By NEIL HARTNELL
Tribune Business Editor
The government’s “tremendous” economic and fiscal progress will soon be “touched, seen and felt” by many Bahamians, the deputy prime minister promised yesterday.
KP Turnquest, speaking after the International Monetary Fund (IMF) released a relatively positive assessment of the Minnis administration’s policies and their execution, told Tribune Business that The Bahamas was “moving into a period of economic growth” following the “significant work” completed during its first two years in office.
He cited the government’s reduced fiscal deficit, end to successive, multiple sovereign credit rating downgrades and avoidance of the European Union’s (EU) blacklist as some of the accomplishments he believes have created a platform for Bahamian gross domestic product (GDP) to expand amid renewed investor and business confidence.
While the IMF warned that the persistent “double digit” unemployment rate, currently at 10.7 percent, will “decline only gradually”, Mr Turnquest yesterday voiced optimism that the jobless numbers would ultimately “catch up” with improved economic growth - especially if the Carnival and ITM/Royal Caribbean projects planned for Freeport came to fruition.
The deputy prime minister was equally upbeat on the Government’s prospects of hitting its 2018-2019 deficit target despite the IMF projecting that the “red ink”, or difference between its spending and income (revenues), will come in at a sum equivalent to 2.1 percent of GDP as opposed to 1.8 percent.
Based on current GDP figures, the 0.3 percentage point difference is equivalent to about $30m, but Mr Turnquest said the gap between the Fund’s and government’s projections was “not material” in the context of a $2.7bn budget.
“We are continuing to watch the numbers, and we still expect to come within our budget numbers,” he added. “Barring any unforeseen circumstances, and anything can happen, we expect to come in around our numbers.”
Mr Turnquest, in his mid-year Budget presentation at the end of February, had projected that the 2018-2019 full-year deficit would come in between $5m-$10m lower than the $237.6m initially projected. This would bring it in at around $230m despite a projected revenue shortfall of around $185m or seven percent of the total $2.649bn income target.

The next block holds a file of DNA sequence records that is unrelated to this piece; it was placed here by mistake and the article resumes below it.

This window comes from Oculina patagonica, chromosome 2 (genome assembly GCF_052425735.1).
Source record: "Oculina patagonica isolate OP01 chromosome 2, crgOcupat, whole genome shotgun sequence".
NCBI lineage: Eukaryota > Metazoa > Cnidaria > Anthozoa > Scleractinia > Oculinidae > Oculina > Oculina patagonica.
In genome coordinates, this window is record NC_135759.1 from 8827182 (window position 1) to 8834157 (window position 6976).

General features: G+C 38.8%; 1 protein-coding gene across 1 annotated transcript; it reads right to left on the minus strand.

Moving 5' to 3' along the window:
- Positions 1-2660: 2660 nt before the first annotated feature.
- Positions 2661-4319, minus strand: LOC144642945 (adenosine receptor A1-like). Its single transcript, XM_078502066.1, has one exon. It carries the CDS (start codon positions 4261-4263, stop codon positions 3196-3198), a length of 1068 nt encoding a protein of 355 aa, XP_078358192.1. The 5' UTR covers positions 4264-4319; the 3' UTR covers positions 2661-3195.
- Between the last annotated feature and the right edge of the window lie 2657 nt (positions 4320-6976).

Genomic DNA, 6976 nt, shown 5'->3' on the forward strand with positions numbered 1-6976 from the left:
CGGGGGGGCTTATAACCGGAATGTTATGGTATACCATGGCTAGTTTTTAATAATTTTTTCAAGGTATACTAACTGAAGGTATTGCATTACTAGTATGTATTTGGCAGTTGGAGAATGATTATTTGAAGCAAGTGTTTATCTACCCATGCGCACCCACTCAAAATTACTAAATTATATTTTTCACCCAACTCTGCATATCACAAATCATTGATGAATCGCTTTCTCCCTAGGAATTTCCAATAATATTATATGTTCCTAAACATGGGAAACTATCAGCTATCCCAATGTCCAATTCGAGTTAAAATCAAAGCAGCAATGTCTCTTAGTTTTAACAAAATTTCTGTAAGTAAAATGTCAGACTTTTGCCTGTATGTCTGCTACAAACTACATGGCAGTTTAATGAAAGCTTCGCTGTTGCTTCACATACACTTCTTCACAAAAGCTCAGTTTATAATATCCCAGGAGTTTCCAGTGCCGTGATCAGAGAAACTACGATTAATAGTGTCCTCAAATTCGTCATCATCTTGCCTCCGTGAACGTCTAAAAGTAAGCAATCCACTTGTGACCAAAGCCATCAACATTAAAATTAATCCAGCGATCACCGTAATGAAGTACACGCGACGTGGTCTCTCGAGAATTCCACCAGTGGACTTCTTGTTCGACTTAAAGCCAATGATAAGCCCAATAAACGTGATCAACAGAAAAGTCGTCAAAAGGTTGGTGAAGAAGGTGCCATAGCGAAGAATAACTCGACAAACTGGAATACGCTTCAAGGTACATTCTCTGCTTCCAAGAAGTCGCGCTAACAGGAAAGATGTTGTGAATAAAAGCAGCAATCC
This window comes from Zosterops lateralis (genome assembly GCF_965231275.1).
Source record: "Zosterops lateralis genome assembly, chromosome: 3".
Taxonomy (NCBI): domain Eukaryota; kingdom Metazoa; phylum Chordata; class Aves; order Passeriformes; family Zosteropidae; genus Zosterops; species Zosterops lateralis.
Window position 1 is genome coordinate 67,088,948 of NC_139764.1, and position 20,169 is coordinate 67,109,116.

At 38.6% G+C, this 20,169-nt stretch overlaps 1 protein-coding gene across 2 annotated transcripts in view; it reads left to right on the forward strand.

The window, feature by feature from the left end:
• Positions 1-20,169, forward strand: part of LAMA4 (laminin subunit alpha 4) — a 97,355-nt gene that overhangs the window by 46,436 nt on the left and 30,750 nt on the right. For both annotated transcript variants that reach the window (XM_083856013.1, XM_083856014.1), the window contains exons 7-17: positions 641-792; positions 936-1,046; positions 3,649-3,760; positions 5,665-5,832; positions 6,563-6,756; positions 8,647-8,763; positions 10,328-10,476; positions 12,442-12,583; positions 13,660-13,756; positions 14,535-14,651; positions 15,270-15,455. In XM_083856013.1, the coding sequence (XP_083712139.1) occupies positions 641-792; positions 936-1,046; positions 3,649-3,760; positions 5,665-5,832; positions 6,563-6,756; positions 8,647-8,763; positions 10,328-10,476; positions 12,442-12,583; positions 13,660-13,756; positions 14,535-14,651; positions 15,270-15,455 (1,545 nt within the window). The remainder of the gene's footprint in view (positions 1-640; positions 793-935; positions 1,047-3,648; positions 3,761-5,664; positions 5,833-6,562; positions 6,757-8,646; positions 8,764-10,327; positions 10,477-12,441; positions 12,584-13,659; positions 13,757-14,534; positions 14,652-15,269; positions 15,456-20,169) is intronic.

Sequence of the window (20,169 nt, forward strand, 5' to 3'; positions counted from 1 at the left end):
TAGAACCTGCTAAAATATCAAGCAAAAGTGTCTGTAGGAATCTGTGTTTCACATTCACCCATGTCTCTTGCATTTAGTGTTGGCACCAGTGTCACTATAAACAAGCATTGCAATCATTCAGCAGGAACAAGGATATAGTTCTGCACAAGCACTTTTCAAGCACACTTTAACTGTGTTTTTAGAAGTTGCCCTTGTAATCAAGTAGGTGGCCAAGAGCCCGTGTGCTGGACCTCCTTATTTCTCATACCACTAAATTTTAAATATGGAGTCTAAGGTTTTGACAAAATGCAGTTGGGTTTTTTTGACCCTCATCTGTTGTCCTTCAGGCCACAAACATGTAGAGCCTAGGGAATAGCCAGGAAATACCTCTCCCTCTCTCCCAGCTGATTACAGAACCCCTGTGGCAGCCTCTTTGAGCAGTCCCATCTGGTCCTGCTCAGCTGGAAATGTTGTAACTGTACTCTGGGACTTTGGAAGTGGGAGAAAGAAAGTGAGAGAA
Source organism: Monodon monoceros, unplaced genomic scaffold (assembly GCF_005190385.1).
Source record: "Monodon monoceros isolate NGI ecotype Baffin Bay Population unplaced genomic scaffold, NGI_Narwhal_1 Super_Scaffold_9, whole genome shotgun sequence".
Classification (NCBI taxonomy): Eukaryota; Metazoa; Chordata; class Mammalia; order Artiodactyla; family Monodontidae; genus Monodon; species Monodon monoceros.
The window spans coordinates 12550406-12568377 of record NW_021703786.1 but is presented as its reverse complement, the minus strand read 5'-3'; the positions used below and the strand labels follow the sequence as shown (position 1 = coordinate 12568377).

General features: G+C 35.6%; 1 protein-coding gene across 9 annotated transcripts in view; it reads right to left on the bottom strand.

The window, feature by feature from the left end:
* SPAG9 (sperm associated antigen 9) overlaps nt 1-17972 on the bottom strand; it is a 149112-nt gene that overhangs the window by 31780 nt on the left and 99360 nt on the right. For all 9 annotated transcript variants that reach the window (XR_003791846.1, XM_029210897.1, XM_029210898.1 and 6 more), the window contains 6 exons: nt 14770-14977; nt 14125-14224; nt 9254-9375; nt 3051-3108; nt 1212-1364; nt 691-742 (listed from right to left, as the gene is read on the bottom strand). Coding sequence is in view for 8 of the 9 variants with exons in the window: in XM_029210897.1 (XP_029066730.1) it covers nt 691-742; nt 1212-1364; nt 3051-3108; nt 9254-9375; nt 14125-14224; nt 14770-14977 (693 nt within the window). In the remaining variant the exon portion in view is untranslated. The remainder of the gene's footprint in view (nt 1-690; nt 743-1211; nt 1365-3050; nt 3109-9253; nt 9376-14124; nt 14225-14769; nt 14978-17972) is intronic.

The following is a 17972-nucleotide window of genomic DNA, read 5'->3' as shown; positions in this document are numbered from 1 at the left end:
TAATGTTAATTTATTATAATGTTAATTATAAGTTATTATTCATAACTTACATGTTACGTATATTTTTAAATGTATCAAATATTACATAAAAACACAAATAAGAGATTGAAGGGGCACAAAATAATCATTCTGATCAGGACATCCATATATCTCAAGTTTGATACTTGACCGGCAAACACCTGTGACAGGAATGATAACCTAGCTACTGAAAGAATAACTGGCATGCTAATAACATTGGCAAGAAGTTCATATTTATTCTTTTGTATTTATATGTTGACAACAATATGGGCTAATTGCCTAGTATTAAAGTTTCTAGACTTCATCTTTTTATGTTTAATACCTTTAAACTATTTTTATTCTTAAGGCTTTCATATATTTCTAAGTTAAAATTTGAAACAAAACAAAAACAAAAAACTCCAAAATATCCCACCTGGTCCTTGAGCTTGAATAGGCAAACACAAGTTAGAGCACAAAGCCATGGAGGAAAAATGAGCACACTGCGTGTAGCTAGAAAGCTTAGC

The revenue underperformance, though, was to be counter-balanced by some $130m in spending cuts, and Mr Turnquest told this newspaper yesterday that the Government’s income shortfall had “tightened” or narrowed during the traditionally revenue-rich first quarter of the calendar year.
The IMF, in a release on its 11-day visit to Nassau for the annual Article IV consultations in early April, yesterday called on the Government to “maintain the momentum on fiscal reforms” through full implementation of the Fiscal Responsibility Act and passage of other laws to strengthen fiscal management systems and processes.
It also urged the Government to “further rein in current expenditures” to ensure it met the 2018-2019 fiscal targets, including a deficit equivalent to 1.8 percent of GDP, which were set out in the Fiscal Responsibility Act.
“In the near term there is need for expenditure restraint to deliver the fiscal year 2018-2019 target,” the IMF said yesterday, referring to the revenue slippage that occurred as a result of the legal battle with web shops and delayed introduction of the 12 percent VAT rate in industries such as hotels and construction.
“Available data point to weaker-than-expected revenue performance, partly due to grace periods granted for the implementation of revenue measures and legal disputes. The fiscal deficit is therefore projected to narrow to 2.1 percent of GDP, bringing the outturn close to the 1.8 percent target. This consolidation is broadly in line with the transition path towards the Fiscal Responsibility legislation targets established in the budget.
“To demonstrate steadfast commitment to the new policy framework and safeguard public investment, the Government should further rein in current expenditures. Over the medium term, decisive measures are needed to reduce debt, including in the areas of public pensions and health, while carefully balancing priorities for inclusive growth and disaster preparedness.”